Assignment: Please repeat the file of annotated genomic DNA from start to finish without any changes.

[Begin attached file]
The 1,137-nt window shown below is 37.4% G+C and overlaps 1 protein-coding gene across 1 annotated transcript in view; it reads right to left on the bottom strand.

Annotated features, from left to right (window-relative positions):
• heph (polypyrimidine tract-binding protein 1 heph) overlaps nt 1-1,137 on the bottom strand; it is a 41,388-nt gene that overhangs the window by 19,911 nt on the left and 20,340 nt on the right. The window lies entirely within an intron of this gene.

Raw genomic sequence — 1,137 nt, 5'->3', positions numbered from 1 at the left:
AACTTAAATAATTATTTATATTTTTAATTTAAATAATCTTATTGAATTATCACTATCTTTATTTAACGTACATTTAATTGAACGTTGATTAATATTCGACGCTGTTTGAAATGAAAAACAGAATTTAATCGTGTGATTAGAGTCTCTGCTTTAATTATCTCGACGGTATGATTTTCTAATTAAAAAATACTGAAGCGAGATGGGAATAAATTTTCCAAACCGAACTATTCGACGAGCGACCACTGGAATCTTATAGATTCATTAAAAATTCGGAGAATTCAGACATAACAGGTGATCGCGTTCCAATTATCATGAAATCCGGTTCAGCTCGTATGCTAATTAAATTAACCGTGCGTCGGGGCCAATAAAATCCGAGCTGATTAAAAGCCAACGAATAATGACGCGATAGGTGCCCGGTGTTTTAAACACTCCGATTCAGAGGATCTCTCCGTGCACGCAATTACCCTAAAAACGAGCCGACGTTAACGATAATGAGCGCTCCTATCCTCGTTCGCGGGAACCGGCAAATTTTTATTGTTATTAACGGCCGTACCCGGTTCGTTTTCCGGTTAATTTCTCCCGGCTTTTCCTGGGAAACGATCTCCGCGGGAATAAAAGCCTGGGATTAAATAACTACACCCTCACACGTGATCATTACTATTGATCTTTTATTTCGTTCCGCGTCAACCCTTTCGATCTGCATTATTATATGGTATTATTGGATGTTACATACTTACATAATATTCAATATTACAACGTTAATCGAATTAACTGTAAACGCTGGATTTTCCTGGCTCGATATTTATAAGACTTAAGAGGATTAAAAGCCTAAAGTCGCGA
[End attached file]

The 1,137-nt window shown below is 37.4% G+C and overlaps 1 protein-coding gene across 1 annotated transcript in view; it reads right to left on the bottom strand.

Annotated features, from left to right (window-relative positions):
• heph (polypyrimidine tract-binding protein 1 heph) overlaps nt 1-1,137 on the bottom strand; it is a 41,388-nt gene that overhangs the window by 19,911 nt on the left and 20,340 nt on the right. The window lies entirely within an intron of this gene.

Raw genomic sequence — 1,137 nt, 5'->3', positions numbered from 1 at the left:
AACTTAAATAATTATTTATATTTTTAATTTAAATAATCTTATTGAATTATCACTATCTTTATTTAACGTACATTTAATTGAACGTTGATTAATATTCGACGCTGTTTGAAATGAAAAACAGAATTTAATCGTGTGATTAGAGTCTCTGCTTTAATTATCTCGACGGTATGATTTTCTAATTAAAAAATACTGAAGCGAGATGGGAATAAATTTTCCAAACCGAACTATTCGACGAGCGACCACTGGAATCTTATAGATTCATTAAAAATTCGGAGAATTCAGACATAACAGGTGATCGCGTTCCAATTATCATGAAATCCGGTTCAGCTCGTATGCTAATTAAATTAACCGTGCGTCGGGGCCAATAAAATCCGAGCTGATTAAAAGCCAACGAATAATGACGCGATAGGTGCCCGGTGTTTTAAACACTCCGATTCAGAGGATCTCTCCGTGCACGCAATTACCCTAAAAACGAGCCGACGTTAACGATAATGAGCGCTCCTATCCTCGTTCGCGGGAACCGGCAAATTTTTATTGTTATTAACGGCCGTACCCGGTTCGTTTTCCGGTTAATTTCTCCCGGCTTTTCCTGGGAAACGATCTCCGCGGGAATAAAAGCCTGGGATTAAATAACTACACCCTCACACGTGATCATTACTATTGATCTTTTATTTCGTTCCGCGTCAACCCTTTCGATCTGCATTATTATATGGTATTATTGGATGTTACATACTTACATAATATTCAATATTACAACGTTAATCGAATTAACTGTAAACGCTGGATTTTCCTGGCTCGATATTTATAAGACTTAAGAGGATTAAAAGCCTAAAGTCGCGA